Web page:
Gold, Garden, Castle and Party

Kanazawa’s main attractions are the Kenroku-en Garden, the Kanazawa Castle, and gold leaf works. We tackle the gardens and the castle first; the town isn’t too big, and we walk everywhere, but by the end we are quite footsore. 20170316-IMG_5842-57.jpg

The Gardens are spectacular, paths meandering through ancient trees, past streams and ponds, with a small grove of plum trees that are in flower. Everywhere we look we see young women in kimonos; it would seem that school or college is over, and they are dressing up to celebrate graduation, complete with elaborate flower-adorned hair styles and pinked cheeks.

We stop for a snack and choose from the photo-menu: three white round balls on skewers covered in something for me, and three green ones covered with something brown for him. When it arrives, it’s three skewers of three balls, and I realise I made a mistake with my first bite. The round white things are tasteless blobs of something like a cross between a doughnut and plasticine, covered with my waving fish slivers. The combination is not edifying, and I try one of his green ones, hoping it might be more edible. Alas, the balls are the same, and the only palatable bit is the black bean paste on the top. We both dispose of 2/3rds of the ‘meal’ and make do with the much more delectable coffee.

Just across the bridge is the Castle complex.


Most of the buildings have been reconstructed at huge cost: the original burned down long ago and there are only two parts of it left. The reconstruction has faithfully followed the original technology and is a marvel in wood. I am surprised there’s any forest left at all in Japan, since so many of their buildings are made from wood. The beams here are entire trees, locked together to form the impossibly long hall. The engineering is breath-taking, and more so considering the original was built in 1583.

Once we’re done with castling, we walk down the ramparts and find the Oyama Shrine, set in an equally beautiful garden, complete with more Koi in ponds. It’s hard to photograph them without a polariser, but I can’t resist anyway.

Our feet are on their last legs (ha ha) so we save the Museum of 21st Century Art for tomorrow and repair to the guest house to rest up before the party.

How do you know you’ve come to the right place for a party in Japan? By the number of shoes in the entry way. We meet a mix of young and old, foreign and Japanese, and with the gratitude reserved for the English-speaking population of the planet, I realise that most people can speak and understand me reasonably well – certainly a LOT better than I understand their language. I feel guilty that the only thing I can really say is thank you, but at least it’s said well, so I’m told.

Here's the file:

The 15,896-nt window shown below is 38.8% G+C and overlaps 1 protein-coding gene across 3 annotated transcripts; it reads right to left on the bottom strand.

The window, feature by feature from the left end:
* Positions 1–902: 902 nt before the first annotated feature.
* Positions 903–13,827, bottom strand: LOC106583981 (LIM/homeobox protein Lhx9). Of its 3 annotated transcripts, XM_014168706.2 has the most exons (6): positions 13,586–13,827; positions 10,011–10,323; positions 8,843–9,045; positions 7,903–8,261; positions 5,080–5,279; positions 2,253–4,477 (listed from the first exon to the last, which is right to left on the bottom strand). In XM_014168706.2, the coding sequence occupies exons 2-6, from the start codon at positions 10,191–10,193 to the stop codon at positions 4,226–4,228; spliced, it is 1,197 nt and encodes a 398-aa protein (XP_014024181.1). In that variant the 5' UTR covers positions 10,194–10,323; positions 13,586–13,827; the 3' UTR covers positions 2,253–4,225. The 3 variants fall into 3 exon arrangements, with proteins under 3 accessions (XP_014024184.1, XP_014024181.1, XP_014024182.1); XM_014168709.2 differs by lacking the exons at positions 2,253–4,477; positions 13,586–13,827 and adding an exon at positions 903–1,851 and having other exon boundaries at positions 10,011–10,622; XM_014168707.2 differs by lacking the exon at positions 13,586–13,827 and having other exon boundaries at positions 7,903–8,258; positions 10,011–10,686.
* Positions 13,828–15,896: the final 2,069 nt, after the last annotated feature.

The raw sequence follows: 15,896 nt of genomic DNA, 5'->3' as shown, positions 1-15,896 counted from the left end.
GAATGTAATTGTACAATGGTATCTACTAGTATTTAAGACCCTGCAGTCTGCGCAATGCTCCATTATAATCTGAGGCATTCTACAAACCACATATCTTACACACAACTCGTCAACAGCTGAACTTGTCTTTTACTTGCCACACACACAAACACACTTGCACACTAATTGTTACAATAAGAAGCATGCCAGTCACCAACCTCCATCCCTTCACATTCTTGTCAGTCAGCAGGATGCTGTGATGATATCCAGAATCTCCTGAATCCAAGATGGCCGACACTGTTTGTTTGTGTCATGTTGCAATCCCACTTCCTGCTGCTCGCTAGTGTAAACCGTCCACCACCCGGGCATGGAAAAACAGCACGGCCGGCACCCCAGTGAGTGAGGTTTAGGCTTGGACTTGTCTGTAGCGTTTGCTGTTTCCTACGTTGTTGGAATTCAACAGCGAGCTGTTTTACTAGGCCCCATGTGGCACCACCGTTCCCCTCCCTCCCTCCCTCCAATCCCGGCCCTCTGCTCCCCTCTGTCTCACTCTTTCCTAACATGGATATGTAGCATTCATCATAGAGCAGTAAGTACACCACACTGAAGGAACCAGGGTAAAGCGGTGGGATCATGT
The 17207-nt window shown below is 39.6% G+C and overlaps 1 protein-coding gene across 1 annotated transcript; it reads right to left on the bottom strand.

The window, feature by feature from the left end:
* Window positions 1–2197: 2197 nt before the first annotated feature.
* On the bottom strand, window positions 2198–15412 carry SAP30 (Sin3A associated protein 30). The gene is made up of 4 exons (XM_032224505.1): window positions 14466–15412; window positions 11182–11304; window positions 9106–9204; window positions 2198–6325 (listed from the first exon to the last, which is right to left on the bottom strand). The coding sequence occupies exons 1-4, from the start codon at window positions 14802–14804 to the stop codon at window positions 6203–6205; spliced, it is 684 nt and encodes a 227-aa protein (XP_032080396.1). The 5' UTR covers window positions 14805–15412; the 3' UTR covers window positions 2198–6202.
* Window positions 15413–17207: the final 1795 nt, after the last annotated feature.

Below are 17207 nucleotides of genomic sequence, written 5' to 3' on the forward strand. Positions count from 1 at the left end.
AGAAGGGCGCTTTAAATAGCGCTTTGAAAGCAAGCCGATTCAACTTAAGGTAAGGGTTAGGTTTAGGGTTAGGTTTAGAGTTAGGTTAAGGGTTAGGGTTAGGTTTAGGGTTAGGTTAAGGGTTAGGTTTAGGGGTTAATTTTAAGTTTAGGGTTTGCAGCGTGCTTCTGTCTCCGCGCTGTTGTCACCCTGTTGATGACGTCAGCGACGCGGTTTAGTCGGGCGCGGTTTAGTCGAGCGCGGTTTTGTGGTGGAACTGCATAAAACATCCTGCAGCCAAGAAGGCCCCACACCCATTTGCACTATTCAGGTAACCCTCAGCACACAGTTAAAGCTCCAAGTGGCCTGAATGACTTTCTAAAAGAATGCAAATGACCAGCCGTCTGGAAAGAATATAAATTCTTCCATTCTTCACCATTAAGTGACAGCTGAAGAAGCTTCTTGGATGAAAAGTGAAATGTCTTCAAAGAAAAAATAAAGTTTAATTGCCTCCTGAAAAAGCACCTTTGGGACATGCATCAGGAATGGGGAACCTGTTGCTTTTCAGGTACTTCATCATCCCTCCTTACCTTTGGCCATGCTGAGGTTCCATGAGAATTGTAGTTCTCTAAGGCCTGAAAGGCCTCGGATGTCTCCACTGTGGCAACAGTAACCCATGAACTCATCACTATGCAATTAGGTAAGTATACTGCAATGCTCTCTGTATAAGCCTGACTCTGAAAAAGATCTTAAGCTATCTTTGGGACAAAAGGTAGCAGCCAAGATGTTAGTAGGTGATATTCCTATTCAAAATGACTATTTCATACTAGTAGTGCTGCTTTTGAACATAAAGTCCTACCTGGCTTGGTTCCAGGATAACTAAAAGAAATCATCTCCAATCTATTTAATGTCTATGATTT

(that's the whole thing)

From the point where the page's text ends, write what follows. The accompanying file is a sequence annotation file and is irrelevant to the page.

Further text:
I end up in a conversation with a young engineering student from Tokyo University; he expresses an interest in photography, so I while away a pleasant hour helping him understand good photography as opposed to just snapping mindlessly. I help him see how to improve one of his own pictures from the Kenruko-en Gardens by cropping out some distractions and lightening the exposure. Simple stuff really, but he’s entranced. Of course, then they want to see my photos and my cameras and before long I am into the light triangle (ISO, Aperture, Shutter): his eyes have glazed over by now (alcohol or numbness?) and I call it quits – his brain probably hurts by now, but he’s happy20170316-IMG_5848-01

Our hosts Shungo and Kana turn out to have five such properties. Their aim is to save the old original houses in Kanazawa from the bulldozers and renovate them to be offices or guest houses. He earnestly states that it’s not about the money, but rather his passion for retaining the cultural values of the city for people like us to enjoy.

Another of Shungo and Kana’s friends is a vivacious talker, she has spent two years in Australia, and speaks extremely good English, even tipsy, as she claims to be. She’s 30 and is not happy to be a singleton in Japan: she is not reassured by hearing I was 50 when I first met my husband. She would ideally like to meet an Australian, preferring life there over hers here. We tease her about ugly Aussies finding Asian brides, but she doesn’t want an ugly husband – even the suggestion that she can divorce after two years and find a handsome one doesn’t appeal. My next suggestion is to go on “The Farmer wants a Wife” which seems to have appeal, though not until I’ve reassured her that they are handsome young men. She grew up on a farm, though I don’t go into detail about Aussie “farms” – stations the size of a small country with one head of cattle per hundred hectares.

All in all, we’ve had a pleasant night, ending up with our host’s mum’s home made plum wine – delicious. I try to see if I can buy some, and he names some exorbitant price, so I have to tease him about his professing cultural altruism earlier. We laugh and I fall into bed, leaving the die-hards drinking around the table to eventually fall into their own tatami dreams around 3 am.

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